by Jennifer O'Brien

BSA urges vigilance as data breach laws loom large

Mar 08, 2018
Business ContinuityComplianceData Center

There were a record number of cases of unlicensed software settled in 2017, a figure that doubled from the previous year, BSA said on Thursday.

In 2017, BSA settled over $AU347,000 worth in damages across 28 cases for the use of unlicensed software from businesses around Australia and is warning businesses to be vigilant about data safety.

The largest settlement involved a Western Australia-based energy company which was found to be using unlicensed software and settled for over AU$40,000. Each business caught using unlicensed software was required to purchase genuine software licenses for its ongoing use, in addition to paying the copyright infringement damages.

On the back of this record year and with the federal government’s Notifiable Data Breach (NDB) legislation recently enacted, the BSA is concerned that businesses aren’t doing all they can to protect their customers’ data.

At the same time, BSA is urging businesses to consider the safety of their customers’ data before installing invalid licenses, and reminding businesses of increased cybersecurity risks associated with unlicensed software.

“Businesses need to remember that unlicensed software, or software downloaded from an unknown source, may contain malware which puts an organisation and its customers at significant risk of becoming the victim of a data breach,” BSA APAC director of compliance programs, Gary Gan, said in a statement.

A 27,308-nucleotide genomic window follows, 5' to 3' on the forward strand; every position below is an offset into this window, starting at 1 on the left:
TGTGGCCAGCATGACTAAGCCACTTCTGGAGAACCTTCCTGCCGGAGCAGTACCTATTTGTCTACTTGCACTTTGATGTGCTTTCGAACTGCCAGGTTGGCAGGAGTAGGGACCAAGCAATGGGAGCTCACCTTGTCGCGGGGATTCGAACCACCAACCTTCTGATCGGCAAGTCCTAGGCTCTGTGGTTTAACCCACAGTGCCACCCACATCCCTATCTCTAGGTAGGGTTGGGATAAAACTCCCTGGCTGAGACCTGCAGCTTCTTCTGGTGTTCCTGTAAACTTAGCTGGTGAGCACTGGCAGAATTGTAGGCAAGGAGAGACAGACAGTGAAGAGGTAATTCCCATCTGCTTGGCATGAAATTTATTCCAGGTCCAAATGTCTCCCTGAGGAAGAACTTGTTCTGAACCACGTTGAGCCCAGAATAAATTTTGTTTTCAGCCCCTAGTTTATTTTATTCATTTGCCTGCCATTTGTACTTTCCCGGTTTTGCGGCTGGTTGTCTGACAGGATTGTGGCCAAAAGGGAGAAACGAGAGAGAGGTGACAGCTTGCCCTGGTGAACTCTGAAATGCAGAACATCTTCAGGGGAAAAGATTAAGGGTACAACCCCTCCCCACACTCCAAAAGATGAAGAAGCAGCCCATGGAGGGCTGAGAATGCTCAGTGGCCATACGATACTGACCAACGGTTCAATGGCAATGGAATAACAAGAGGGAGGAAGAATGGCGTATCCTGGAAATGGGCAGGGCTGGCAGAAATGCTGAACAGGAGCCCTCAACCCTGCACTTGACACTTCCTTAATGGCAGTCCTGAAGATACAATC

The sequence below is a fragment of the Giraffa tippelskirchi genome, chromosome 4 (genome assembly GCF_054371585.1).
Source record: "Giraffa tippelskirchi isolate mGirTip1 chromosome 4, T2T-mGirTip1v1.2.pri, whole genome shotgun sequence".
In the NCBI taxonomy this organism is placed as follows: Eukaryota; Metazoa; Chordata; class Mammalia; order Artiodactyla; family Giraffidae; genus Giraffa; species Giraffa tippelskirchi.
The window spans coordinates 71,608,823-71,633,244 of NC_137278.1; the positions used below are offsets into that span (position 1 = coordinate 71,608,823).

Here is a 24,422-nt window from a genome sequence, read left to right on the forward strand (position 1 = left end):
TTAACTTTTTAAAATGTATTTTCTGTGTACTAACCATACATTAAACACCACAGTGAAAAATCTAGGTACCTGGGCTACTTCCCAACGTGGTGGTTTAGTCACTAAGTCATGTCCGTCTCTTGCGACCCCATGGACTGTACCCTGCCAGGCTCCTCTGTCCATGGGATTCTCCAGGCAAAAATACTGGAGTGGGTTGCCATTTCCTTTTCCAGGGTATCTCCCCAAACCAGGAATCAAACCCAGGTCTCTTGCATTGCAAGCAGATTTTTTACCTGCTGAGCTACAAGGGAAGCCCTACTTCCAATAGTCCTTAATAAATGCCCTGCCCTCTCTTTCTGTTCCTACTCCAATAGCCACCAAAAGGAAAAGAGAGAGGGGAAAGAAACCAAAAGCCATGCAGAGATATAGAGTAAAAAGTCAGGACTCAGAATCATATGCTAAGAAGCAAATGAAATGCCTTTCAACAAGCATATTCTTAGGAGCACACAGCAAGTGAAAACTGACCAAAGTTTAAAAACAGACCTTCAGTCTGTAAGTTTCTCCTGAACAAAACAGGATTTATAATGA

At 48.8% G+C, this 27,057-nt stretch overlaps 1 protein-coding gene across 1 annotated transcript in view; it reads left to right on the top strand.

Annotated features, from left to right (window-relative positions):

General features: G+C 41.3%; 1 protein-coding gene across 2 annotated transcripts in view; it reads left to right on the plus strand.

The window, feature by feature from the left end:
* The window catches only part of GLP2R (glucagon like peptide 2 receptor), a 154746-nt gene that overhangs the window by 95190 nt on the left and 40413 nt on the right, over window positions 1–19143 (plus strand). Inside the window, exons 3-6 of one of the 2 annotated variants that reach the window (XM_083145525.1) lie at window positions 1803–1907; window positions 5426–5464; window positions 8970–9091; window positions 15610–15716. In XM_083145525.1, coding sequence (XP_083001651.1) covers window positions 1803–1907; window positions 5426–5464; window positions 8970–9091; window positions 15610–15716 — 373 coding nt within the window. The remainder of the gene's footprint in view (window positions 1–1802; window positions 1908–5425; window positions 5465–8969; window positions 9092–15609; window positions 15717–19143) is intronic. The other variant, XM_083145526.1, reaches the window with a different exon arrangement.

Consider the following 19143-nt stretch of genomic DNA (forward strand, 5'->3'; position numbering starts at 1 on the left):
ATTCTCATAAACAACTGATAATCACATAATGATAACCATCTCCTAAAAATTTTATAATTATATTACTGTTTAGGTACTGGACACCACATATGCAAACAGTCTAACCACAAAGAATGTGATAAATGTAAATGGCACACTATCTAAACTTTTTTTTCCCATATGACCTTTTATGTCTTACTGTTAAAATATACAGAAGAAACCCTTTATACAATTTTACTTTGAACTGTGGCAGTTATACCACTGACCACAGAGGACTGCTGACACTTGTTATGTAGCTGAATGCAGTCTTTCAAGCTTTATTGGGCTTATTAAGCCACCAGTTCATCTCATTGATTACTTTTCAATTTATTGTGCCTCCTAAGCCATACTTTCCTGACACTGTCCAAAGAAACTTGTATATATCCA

“And without properly licensed software, organisations don’t receive patch updates which strengthen the software’s security and address vulnerabilities, which otherwise would leave the business exposed.”

The new NDB legislation requires that an organisation with an annual turnover of $AU3M or more declare if it has been the victim of a data breach.

The organisation is required to notify individuals whose personal information is involved in a data breach that is likely to result in serious harm, as well as notify the Australian Information Commissioner.

“It’s especially important that organisations are ensuring they’re doing all they can to protect their data given the recent introduction of NDB legislation. In order to stay on top of their software licensing, businesses should consider investing in SAM tools. The potential consequences faced by businesses that are found to be using unlicensed software far outweighs the cost of investment into SAM, something that all businesses should be considering,” Gan said.